2 September 2014
A new study has suggested that GPs and other medical staff could have a key impact on how likely it is that patients adhere to guidelines after suffering chronic heart disease.
Research, conducted by the European Society of Cardiology (ESC) and the Organisation for Economic Co-operation and Development (OECD), has found that health structures explain nearly 20 per cent of the non-adherence to heart failure guidelines.
The study, presented at the ESC Congress by Professor Aldo Maggioni, found that clinical variables explained more than 80 per cent of non-adherence. More than 5,000 patients who had chronic heart failure were included in the research, which found non-adherence to drug treatment in nearly 25% of patients, though there was large variation between and within countries.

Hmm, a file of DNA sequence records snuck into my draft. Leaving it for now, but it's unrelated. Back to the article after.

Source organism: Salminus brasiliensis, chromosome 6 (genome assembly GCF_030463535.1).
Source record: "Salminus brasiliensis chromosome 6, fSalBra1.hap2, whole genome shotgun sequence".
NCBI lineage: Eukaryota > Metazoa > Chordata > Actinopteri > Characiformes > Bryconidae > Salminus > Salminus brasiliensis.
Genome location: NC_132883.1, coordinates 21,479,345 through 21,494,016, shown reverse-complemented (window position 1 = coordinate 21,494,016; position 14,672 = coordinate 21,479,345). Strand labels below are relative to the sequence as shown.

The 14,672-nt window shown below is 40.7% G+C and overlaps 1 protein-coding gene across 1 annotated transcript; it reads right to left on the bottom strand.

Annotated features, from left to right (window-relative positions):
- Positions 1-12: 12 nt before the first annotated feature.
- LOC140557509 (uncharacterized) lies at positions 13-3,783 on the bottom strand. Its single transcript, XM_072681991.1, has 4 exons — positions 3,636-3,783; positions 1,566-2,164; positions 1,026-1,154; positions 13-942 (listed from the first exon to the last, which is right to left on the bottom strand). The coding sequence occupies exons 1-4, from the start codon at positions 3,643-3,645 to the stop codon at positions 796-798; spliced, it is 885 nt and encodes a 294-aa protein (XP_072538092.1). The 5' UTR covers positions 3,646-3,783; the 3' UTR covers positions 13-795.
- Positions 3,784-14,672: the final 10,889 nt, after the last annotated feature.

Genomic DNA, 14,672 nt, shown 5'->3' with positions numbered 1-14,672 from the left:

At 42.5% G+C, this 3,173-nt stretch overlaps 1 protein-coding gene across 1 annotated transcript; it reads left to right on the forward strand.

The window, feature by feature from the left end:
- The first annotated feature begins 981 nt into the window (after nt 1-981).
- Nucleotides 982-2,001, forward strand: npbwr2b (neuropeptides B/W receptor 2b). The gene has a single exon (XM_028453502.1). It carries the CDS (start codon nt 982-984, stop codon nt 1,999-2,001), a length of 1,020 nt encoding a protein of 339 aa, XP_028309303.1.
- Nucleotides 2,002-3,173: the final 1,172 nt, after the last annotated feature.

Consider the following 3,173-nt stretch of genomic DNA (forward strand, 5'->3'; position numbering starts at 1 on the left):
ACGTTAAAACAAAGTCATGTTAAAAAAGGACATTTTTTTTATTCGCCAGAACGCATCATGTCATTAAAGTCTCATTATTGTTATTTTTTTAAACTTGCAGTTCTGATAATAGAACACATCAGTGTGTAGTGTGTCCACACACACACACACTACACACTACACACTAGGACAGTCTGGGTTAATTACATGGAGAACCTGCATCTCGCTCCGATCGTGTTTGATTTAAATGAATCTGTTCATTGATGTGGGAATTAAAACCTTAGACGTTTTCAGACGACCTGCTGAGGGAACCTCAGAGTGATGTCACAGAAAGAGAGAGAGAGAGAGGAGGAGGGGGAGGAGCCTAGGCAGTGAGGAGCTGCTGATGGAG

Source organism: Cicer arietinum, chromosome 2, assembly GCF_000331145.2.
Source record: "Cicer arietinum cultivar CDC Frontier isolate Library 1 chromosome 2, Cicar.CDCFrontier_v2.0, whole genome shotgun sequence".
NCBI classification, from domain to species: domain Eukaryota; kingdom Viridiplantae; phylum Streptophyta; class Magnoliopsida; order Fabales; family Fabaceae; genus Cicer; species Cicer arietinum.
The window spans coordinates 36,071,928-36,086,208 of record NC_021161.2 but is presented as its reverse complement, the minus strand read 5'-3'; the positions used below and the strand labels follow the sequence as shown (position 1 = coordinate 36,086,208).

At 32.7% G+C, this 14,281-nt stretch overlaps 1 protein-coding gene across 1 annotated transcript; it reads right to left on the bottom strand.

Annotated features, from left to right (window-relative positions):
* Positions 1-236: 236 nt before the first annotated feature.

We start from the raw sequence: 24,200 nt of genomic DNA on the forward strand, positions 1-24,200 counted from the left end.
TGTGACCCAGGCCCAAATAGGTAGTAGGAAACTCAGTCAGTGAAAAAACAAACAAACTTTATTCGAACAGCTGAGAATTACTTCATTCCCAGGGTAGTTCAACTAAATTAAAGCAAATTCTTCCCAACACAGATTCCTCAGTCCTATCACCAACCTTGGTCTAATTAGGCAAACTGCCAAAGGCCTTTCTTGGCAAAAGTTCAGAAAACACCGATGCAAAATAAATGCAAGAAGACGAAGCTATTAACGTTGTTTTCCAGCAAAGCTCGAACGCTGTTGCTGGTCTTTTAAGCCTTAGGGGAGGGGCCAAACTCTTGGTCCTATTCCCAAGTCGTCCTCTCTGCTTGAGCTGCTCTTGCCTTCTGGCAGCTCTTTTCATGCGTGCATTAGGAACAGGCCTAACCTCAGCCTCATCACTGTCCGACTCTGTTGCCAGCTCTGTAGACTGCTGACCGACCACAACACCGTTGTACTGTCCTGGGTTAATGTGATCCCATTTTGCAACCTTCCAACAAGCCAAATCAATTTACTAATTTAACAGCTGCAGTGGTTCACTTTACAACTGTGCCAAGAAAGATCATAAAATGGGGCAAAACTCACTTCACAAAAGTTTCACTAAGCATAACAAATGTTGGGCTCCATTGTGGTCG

When the researchers analysed each health structure characteristic individually, they found that resources, payment and quality variables were strongly linked to adherence. For example, they found that where more GPs were available, adherence to guidelines was higher.
Professor Maggioni said: "Our analysis shows that it is not only clinical factors that influence whether or not guidelines are implemented. Countries that have a specific programme to implement guidelines and that pay for them to be followed have a statistically significantly better adherence to recommended treatments."
Posted by Jeanette Royston
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